Category Archives: USCT

Saving History Saturday: New Preservation at Fort Blakely Battlefield

At the end of March 1865, several Confederate strong-holds and forts remained around Mobile Bay, Alabama. The Federal XVI and XIII Corps, commanded by General Edward R.S. Canby marched toward Spanish Fort. On April 8, an attack pierced the Confederate … Continue reading

Posted in Preservation, USCT | Tagged , , | 5 Comments

A Doctor, His Enslaved Man, and Georgia’s Union Circle (part two)

The devastation and upheaval created in the neighborhood near the Battle at Resaca gave people like Dr. Gideon’s enslaved man, Owen, their first viable opportunity to aid the Union cause. Owen Gideon was born into slavery about 1834 in Hall … Continue reading

Posted in Slavery, USCT | Tagged , , | 1 Comment

A Doctor, His Enslaved Man, and North Georgia’s Union Circle (part one)

Dr. Berry Gideon, his wife, and seven daughters watched helplessly as flames devoured their home next to the Western and Atlantic Railroad, between the towns of Calhoun and Resaca, on June 18, 1864. Union soldiers allowed the family fifteen minutes … Continue reading

Posted in Antebellum South, Common Soldier, Slavery, USCT | Tagged , , | 1 Comment

The Astonishing Life of an Italian American Civil War Soldier

Lt. Charles DeRudio inched along on his belly through dense underbrush to the bottom of a dry creek bed, concealing himself to avoid capture and certain death. Pistol shots rang out nearby, followed by female voices. DeRudio raised his head … Continue reading

Posted in Cavalry, Immigrants, Personalities, USCT | Tagged , , , , | 5 Comments

Echoes of The Reconstruction Era: July 2020

ECW is pleased to welcome back guest author Patrick Young, author of The Reconstruction Era Blog. No period in United States history echoes as truly today as the Reconstruction Era. While many see contemporary parallels in the Civil War, let’s face … Continue reading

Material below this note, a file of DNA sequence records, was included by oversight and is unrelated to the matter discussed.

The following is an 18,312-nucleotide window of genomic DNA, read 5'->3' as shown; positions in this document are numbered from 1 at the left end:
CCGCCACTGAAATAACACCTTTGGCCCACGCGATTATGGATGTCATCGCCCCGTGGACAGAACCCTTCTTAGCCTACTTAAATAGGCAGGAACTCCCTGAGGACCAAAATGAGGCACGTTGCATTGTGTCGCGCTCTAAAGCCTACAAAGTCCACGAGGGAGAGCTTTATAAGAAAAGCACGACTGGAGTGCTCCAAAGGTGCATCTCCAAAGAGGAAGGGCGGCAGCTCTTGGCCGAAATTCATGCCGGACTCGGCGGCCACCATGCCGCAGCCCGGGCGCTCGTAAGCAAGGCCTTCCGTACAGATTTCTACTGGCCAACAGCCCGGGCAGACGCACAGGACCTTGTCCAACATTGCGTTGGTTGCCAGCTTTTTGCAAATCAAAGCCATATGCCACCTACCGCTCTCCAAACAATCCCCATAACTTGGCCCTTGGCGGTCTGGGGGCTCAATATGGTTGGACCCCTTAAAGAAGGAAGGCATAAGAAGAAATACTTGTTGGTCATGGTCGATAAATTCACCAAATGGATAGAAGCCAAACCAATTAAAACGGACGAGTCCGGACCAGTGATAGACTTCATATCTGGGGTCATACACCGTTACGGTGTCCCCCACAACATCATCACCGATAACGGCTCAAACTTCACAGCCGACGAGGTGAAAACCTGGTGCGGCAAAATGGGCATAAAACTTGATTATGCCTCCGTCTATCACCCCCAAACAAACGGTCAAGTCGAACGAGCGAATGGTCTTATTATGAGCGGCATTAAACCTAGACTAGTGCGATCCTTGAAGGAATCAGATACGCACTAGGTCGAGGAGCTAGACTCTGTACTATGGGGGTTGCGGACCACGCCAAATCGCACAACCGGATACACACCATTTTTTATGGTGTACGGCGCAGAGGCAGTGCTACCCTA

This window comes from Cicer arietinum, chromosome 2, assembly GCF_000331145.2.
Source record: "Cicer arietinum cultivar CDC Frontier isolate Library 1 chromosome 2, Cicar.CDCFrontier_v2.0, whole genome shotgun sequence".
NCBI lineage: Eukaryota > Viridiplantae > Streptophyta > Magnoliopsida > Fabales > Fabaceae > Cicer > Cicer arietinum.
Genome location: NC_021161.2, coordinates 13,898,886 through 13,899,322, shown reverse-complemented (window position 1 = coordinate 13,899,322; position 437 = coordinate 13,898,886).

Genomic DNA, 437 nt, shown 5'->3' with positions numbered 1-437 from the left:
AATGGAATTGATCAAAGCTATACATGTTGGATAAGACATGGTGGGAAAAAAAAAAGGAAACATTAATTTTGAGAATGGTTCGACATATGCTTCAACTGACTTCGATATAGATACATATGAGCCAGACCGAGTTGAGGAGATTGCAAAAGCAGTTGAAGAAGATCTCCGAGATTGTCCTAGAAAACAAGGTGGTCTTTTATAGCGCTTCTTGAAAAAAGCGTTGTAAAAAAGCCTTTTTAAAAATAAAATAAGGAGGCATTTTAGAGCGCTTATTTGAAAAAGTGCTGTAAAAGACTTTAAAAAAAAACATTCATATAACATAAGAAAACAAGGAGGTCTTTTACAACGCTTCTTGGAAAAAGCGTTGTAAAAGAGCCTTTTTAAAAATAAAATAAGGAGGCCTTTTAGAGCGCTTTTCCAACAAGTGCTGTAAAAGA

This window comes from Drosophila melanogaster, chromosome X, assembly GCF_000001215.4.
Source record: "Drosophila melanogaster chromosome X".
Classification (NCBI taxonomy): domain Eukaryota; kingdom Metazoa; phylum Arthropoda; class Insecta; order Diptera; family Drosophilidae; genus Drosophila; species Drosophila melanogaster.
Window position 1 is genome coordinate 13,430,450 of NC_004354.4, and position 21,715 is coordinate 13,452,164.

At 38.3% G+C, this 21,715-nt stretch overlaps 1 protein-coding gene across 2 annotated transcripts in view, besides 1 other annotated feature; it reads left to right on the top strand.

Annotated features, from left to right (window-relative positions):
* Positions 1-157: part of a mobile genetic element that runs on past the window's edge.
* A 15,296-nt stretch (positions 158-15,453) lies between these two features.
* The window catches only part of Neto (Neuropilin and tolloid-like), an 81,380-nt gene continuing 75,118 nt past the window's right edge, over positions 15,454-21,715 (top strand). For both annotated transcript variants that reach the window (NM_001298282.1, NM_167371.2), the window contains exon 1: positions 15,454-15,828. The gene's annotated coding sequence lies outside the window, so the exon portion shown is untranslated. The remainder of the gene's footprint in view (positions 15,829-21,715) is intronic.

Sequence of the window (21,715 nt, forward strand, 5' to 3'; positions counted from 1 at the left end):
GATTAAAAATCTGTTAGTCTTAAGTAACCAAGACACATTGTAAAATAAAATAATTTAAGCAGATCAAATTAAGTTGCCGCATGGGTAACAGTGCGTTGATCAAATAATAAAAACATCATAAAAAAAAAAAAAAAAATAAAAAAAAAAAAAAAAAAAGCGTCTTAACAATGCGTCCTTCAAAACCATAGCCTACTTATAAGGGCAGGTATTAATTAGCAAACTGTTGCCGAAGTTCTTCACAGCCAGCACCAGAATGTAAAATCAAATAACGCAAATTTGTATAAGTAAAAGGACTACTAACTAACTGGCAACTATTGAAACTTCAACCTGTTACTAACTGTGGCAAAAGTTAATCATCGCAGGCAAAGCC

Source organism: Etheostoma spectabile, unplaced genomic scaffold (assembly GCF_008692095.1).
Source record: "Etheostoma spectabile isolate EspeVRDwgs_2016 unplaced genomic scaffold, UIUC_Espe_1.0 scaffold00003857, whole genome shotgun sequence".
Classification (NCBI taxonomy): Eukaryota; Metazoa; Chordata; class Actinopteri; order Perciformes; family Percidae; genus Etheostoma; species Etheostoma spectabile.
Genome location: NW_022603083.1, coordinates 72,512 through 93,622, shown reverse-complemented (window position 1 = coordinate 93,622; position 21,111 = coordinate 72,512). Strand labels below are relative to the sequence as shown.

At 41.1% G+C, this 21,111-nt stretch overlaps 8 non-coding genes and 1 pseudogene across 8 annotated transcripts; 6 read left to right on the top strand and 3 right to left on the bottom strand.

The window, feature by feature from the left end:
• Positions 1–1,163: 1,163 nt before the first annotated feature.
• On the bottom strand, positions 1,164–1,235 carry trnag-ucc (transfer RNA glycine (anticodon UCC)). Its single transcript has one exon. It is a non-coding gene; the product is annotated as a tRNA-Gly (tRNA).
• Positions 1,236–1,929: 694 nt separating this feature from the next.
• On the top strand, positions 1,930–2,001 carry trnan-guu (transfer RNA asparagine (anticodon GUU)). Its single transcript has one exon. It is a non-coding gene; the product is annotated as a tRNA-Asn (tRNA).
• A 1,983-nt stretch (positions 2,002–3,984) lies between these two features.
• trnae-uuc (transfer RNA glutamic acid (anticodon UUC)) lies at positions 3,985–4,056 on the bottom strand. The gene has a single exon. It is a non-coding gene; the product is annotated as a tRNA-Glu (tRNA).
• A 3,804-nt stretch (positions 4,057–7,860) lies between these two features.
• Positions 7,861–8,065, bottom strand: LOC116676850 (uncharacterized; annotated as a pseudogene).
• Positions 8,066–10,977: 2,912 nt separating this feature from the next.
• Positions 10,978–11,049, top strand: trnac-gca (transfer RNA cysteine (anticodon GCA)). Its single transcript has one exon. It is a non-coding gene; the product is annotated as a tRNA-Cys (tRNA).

Posted in Emerging Civil War, Reconstruction, Slavery, USCT | Tagged , , , , , , , | 18 Comments

Monuments, Mass Demonstrations, Race, and Reconstruction

(Editor’s Note: The conversations we’ve had on the blog this week about monuments, the recent mass demonstrations, and race have caused some readers to ask, “How does this help us better understand the Civil War?” In fact, the mission of … Continue reading

Posted in Reconstruction, Slavery, Ties to the War, USCT | Tagged , , , , , , , , , , , , , | 35 Comments

“Now It Seems Strange To Me That We Do Not Receive The Same Pay”

Last weekend, I spent some time looking at primary sources addressing the pay inequality experienced by African American soldiers during the Civil War and what that represented and meant. The soldiers’ own letters provide reminders of the racism these men … Continue reading

Posted in Common Soldier, Primary Sources, USCT | Tagged , , , | 6 Comments

BookChat with David Silkenat, author of Raising the White Flag

I was pleased to spend some time recently with a new book by historian David Silkenat, senior lecturer of American history at the University of Edinburgh. Silkenat is the author of Raising the White Flag: How Surrender Defined the Civil … Continue reading

Posted in Books & Authors, Common Soldier, Ties to the War, USCT | Tagged , , , , , , , , , , , , , , , , , , , , , , , , , | 3 Comments

ECW Weekender: Put This Book In Your Travel Pack!

  Do you have ten pounds of books in your backpack? (And an additional twenty pounds of books in a box in the back of your car?) I had a good laugh at myself last weekend when I was at … Continue reading

Posted in Book Review, ECW Weekender, Slavery, USCT | Tagged , , , | Leave a comment

“I helped…to pack haversacks and cartridge boxes”

Susie King Taylor accompanied the 33rd United States Colored Troops (originally designated as the 1st South Carolina Volunteer Infantry Regiment) during their service. Her husband served in the unit, and she was officially listed as a laundress, though she also … Continue reading

Posted in Primary Sources, USCT | Tagged , , , , | 2 Comments